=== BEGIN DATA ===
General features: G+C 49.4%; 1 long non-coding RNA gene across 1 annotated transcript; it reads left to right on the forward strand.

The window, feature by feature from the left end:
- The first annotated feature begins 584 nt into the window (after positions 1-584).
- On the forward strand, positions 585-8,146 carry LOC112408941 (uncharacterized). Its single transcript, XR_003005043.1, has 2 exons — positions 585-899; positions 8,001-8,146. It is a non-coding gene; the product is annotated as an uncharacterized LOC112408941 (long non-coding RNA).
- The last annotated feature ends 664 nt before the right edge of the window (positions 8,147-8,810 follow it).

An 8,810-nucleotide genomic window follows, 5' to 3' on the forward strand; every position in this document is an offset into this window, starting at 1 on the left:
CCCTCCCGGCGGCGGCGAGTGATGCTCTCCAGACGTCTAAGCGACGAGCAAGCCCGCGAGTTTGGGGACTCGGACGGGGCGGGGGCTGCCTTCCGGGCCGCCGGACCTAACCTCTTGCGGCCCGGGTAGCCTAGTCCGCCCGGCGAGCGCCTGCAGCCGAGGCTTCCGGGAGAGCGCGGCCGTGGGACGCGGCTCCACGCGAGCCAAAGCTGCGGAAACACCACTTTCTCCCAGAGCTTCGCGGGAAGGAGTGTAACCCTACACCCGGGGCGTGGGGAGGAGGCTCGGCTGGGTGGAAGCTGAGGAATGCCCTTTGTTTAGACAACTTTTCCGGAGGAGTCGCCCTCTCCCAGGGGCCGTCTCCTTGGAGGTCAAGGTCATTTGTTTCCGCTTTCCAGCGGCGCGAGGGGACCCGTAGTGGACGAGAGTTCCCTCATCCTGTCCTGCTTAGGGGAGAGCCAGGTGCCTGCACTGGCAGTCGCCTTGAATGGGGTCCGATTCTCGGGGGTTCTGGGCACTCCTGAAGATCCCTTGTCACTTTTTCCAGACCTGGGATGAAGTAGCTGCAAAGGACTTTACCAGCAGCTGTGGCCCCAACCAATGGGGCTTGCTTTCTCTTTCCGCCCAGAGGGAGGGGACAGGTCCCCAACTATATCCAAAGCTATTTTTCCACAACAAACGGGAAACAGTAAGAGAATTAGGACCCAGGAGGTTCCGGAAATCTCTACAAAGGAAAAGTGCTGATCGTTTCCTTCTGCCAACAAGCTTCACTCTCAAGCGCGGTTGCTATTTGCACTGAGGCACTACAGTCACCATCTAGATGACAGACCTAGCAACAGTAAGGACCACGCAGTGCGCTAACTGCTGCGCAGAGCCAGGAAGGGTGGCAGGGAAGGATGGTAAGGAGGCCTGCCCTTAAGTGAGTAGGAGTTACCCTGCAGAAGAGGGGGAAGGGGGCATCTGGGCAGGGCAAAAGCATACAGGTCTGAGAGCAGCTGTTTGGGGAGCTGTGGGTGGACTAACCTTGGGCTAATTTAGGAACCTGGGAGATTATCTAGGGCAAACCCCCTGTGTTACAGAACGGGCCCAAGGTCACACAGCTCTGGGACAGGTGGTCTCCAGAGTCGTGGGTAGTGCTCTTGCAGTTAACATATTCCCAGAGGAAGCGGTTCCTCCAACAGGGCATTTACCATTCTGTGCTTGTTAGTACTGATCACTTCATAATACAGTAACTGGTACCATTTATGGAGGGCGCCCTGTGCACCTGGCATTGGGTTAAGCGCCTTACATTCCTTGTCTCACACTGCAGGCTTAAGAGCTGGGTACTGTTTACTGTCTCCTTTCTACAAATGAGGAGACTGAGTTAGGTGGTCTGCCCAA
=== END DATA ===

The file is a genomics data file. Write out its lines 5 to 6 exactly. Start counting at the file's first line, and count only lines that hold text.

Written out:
- The last annotated feature ends 664 nt before the right edge of the window (positions 8,147-8,810 follow it).

An 8,810-nucleotide genomic window follows, 5' to 3' on the forward strand; every position in this document is an offset into this window, starting at 1 on the left: